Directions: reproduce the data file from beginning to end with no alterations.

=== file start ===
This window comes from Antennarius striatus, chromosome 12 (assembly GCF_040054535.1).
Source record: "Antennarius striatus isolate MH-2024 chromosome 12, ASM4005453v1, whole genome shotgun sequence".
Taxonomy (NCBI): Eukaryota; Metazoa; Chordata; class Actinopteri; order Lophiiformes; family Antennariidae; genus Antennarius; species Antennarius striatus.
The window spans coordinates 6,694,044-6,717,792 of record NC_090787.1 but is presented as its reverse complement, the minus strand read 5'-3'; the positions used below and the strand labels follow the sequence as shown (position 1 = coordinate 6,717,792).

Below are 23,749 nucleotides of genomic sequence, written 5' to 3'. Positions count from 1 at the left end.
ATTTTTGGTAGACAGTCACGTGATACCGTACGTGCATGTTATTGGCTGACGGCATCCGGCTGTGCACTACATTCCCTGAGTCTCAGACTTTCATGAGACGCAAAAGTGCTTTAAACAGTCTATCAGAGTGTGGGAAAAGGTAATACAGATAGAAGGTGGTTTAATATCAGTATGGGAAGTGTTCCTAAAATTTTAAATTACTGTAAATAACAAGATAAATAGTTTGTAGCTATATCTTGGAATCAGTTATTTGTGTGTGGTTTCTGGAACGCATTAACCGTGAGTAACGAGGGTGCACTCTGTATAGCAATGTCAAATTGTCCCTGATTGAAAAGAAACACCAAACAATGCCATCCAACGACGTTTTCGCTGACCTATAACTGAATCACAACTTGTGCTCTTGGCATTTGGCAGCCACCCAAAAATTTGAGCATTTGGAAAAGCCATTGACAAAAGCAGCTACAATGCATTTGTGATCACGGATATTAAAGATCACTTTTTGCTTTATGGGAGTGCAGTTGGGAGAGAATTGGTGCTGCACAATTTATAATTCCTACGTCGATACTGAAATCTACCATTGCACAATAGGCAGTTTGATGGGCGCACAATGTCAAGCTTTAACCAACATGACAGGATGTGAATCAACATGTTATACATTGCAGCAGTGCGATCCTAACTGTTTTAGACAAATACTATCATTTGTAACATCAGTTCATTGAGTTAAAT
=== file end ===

This window comes from Antennarius striatus, chromosome 12 (assembly GCF_040054535.1).
Source record: "Antennarius striatus isolate MH-2024 chromosome 12, ASM4005453v1, whole genome shotgun sequence".
Taxonomy (NCBI): Eukaryota; Metazoa; Chordata; class Actinopteri; order Lophiiformes; family Antennariidae; genus Antennarius; species Antennarius striatus.
The window spans coordinates 6,694,044-6,717,792 of record NC_090787.1 but is presented as its reverse complement, the minus strand read 5'-3'; the positions used below and the strand labels follow the sequence as shown (position 1 = coordinate 6,717,792).

Below are 23,749 nucleotides of genomic sequence, written 5' to 3'. Positions count from 1 at the left end.
ATTTTTGGTAGACAGTCACGTGATACCGTACGTGCATGTTATTGGCTGACGGCATCCGGCTGTGCACTACATTCCCTGAGTCTCAGACTTTCATGAGACGCAAAAGTGCTTTAAACAGTCTATCAGAGTGTGGGAAAAGGTAATACAGATAGAAGGTGGTTTAATATCAGTATGGGAAGTGTTCCTAAAATTTTAAATTACTGTAAATAACAAGATAAATAGTTTGTAGCTATATCTTGGAATCAGTTATTTGTGTGTGGTTTCTGGAACGCATTAACCGTGAGTAACGAGGGTGCACTCTGTATAGCAATGTCAAATTGTCCCTGATTGAAAAGAAACACCAAACAATGCCATCCAACGACGTTTTCGCTGACCTATAACTGAATCACAACTTGTGCTCTTGGCATTTGGCAGCCACCCAAAAATTTGAGCATTTGGAAAAGCCATTGACAAAAGCAGCTACAATGCATTTGTGATCACGGATATTAAAGATCACTTTTTGCTTTATGGGAGTGCAGTTGGGAGAGAATTGGTGCTGCACAATTTATAATTCCTACGTCGATACTGAAATCTACCATTGCACAATAGGCAGTTTGATGGGCGCACAATGTCAAGCTTTAACCAACATGACAGGATGTGAATCAACATGTTATACATTGCAGCAGTGCGATCCTAACTGTTTTAGACAAATACTATCATTTGTAACATCAGTTCATTGAGTTAAAT